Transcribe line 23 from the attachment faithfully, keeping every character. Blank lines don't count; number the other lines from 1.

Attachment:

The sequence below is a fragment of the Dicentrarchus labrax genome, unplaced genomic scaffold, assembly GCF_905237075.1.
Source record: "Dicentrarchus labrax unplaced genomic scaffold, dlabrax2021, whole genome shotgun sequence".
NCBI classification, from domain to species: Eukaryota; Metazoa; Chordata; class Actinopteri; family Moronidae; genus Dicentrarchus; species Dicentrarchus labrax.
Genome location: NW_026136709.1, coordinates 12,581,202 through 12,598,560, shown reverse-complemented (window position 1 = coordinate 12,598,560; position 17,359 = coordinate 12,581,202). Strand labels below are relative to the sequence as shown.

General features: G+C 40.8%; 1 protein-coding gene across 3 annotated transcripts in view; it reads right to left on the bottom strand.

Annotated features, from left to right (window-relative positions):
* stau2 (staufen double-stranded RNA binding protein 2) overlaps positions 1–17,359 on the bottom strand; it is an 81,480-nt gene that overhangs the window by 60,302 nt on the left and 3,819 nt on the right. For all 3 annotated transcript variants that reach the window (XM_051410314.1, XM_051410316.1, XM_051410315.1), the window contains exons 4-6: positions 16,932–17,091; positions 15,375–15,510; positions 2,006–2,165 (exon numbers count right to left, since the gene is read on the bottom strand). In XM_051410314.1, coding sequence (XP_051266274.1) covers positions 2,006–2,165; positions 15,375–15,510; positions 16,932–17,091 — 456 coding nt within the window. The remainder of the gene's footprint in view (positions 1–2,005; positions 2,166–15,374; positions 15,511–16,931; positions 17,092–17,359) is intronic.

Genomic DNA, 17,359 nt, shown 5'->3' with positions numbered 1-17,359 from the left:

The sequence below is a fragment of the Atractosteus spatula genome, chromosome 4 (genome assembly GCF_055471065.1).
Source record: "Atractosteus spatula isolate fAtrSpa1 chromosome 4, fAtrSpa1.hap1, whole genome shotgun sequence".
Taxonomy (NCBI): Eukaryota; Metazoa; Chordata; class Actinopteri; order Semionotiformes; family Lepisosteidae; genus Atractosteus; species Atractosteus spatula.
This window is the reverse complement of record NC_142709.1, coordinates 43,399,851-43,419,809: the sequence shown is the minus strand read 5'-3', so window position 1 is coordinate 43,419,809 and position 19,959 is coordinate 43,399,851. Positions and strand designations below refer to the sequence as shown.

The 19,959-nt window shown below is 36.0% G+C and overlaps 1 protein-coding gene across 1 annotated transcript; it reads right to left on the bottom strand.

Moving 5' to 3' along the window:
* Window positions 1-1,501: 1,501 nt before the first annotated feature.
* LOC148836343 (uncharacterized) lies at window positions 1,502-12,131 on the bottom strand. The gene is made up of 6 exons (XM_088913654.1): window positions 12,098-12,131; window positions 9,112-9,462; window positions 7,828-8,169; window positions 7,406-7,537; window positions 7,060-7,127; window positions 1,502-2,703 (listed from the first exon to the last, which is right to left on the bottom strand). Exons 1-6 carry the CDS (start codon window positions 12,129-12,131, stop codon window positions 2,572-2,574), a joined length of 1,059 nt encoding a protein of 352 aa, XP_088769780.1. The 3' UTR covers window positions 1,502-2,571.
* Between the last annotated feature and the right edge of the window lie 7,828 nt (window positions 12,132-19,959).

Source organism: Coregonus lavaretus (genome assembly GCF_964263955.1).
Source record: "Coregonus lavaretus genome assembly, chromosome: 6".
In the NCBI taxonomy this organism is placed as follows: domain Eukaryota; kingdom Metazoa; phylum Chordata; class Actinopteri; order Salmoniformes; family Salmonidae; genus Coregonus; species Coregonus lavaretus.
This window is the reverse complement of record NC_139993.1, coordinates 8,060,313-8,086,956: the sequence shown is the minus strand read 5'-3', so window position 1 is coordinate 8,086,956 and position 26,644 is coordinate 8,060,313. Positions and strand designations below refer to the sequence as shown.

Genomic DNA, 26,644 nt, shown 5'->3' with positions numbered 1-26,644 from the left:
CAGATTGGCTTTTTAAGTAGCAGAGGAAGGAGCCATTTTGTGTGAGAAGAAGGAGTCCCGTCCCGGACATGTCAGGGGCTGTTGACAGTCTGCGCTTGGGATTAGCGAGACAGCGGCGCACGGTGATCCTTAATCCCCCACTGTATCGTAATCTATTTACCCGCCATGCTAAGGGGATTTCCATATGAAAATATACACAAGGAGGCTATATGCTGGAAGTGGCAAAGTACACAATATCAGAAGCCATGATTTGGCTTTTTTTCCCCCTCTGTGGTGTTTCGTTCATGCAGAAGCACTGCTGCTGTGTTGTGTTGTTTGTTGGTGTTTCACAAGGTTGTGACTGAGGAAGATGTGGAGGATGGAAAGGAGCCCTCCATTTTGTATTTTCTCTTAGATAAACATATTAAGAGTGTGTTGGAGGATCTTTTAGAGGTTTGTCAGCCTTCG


CAGATTGGCTTTTTAAGTAGCAGAGGAAGGAGCCATTTTGTGTGAGAAGAAGGAGTCCCGTCCCGGACATGTCAGGGGCTGTTGACAGTCTGCGCTTGGGATTAGCGAGACAGCGGCGCACGGTGATCCTTAATCCCCCACTGTATCGTAATCTATTTACCCGCCATGCTAAGGGGATTTCCATATGAAAATATACACAAGGAGGCTATATGCTGGAAGTGGCAAAGTACACAATATCAGAAGCCATGATTTGGCTTTTTTTCCCCCTCTGTGGTGTTTCGTTCATGCAGAAGCACTGCTGCTGTGTTGTGTTGTTTGTTGGTGTTTCACAAGGTTGTGACTGAGGAAGATGTGGAGGATGGAAAGGAGCCCTCCATTTTGTATTTTCTCTTAGATAAACATATTAAGAGTGTGTTGGAGGATCTTTTAGAGGTTTGTCAGCCTTCG